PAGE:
An atomic-scale window into superconductivity paves the way for new quantum materials

Superconductors are materials with no electrical resistance whatsoever, commonly requiring extremely low temperatures. They are used in a wide range of domains, from medical applications to a central role in quantum computers. Superconductivity is caused by specially linked pairs of electrons known as Cooper pairs. So far, the occurrence of Cooper pairs has been measured indirectly macroscopically in bulk, but a new technique developed by researchers at Aalto University and Oak Ridge National Laboratories in the US can detect their occurrence with atomic precision.

Zhongwei Dai: Exploring the Strange Quantum World of 2D Materials

Zhongwei Dai, a researcher in the Interface Science and Catalysis Group of the Center for Functional Nanomaterials, probes the properties of atomically thin materials to identify promising candidates for quantum information science applications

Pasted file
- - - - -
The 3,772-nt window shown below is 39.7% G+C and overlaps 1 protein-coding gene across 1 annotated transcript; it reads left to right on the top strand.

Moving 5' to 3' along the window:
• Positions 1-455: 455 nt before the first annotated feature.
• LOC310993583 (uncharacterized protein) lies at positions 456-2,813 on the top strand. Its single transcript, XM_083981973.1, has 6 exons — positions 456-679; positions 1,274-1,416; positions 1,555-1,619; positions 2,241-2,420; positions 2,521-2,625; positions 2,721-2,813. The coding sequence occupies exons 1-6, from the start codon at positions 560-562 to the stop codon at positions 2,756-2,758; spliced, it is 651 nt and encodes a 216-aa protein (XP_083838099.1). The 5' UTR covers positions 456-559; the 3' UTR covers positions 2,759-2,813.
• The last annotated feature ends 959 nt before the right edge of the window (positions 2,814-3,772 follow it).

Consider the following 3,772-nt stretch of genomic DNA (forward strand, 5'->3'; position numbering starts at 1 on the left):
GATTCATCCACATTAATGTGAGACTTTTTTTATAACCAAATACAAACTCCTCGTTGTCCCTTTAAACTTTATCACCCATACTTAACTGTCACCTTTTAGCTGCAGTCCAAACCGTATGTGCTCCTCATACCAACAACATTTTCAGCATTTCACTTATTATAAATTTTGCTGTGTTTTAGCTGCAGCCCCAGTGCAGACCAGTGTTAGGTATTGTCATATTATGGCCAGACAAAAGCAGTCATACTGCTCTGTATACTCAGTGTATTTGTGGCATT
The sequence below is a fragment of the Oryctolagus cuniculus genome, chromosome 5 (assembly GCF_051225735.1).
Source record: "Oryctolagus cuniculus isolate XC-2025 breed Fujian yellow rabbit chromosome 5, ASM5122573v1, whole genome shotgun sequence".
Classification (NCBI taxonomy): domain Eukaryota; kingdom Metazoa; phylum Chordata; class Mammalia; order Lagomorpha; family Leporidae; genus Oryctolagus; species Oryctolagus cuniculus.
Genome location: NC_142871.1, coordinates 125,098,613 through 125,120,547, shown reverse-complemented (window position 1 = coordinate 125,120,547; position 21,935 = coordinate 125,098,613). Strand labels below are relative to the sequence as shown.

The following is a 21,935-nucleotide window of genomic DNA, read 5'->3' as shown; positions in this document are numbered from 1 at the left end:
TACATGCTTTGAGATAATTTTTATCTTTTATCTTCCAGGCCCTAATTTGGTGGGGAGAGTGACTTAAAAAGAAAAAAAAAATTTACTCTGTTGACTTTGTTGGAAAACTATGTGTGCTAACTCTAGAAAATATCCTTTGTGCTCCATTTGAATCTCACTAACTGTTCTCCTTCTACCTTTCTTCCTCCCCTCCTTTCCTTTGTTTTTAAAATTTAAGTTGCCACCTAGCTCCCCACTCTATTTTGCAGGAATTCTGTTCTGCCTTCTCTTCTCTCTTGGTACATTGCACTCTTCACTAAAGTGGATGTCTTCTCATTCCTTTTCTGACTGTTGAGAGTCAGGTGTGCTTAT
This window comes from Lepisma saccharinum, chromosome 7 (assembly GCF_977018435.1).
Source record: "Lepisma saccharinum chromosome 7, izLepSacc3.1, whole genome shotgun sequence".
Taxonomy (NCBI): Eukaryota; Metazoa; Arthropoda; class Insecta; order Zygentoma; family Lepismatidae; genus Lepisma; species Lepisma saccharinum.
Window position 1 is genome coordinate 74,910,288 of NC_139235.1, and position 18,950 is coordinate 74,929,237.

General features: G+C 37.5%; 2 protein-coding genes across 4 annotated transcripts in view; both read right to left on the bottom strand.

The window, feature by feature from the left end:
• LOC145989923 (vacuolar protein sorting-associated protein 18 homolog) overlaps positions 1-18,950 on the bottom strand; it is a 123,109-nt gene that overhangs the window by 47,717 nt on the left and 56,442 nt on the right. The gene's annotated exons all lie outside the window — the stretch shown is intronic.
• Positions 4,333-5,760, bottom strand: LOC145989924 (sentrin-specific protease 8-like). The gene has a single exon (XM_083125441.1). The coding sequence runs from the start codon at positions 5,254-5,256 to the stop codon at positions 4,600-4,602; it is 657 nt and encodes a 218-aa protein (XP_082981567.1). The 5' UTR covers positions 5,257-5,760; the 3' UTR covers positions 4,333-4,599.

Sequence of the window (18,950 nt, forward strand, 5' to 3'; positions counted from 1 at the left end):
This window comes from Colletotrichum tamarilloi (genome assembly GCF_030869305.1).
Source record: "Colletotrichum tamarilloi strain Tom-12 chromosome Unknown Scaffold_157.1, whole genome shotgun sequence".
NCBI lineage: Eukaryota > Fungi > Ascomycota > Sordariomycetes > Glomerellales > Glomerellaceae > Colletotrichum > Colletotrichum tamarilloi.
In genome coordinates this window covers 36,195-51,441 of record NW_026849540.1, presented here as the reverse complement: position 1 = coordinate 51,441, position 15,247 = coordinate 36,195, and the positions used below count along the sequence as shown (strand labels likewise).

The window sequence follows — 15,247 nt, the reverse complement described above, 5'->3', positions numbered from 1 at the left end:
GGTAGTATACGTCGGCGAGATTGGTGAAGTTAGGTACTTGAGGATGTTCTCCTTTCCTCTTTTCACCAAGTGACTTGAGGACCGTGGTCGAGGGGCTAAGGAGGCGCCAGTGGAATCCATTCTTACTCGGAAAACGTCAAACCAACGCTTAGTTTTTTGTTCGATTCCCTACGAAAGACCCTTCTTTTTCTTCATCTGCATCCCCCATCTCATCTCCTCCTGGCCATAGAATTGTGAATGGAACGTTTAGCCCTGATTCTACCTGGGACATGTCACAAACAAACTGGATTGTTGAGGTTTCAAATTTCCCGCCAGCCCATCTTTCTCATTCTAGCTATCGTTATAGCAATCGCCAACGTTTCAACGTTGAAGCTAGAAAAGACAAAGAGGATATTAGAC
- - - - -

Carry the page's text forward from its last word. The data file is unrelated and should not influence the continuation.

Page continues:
Researchers Find Semimetal That Clings to a Quantum Precipice

In an open access paper published in Science Advances, Johns Hopkins physicists and colleagues at Rice University, the Vienna University of Technology (TU Wien), and the National Institute of Standards and Technology (NIST), present experimental evidence of naturally occurring quantum criticality in a material.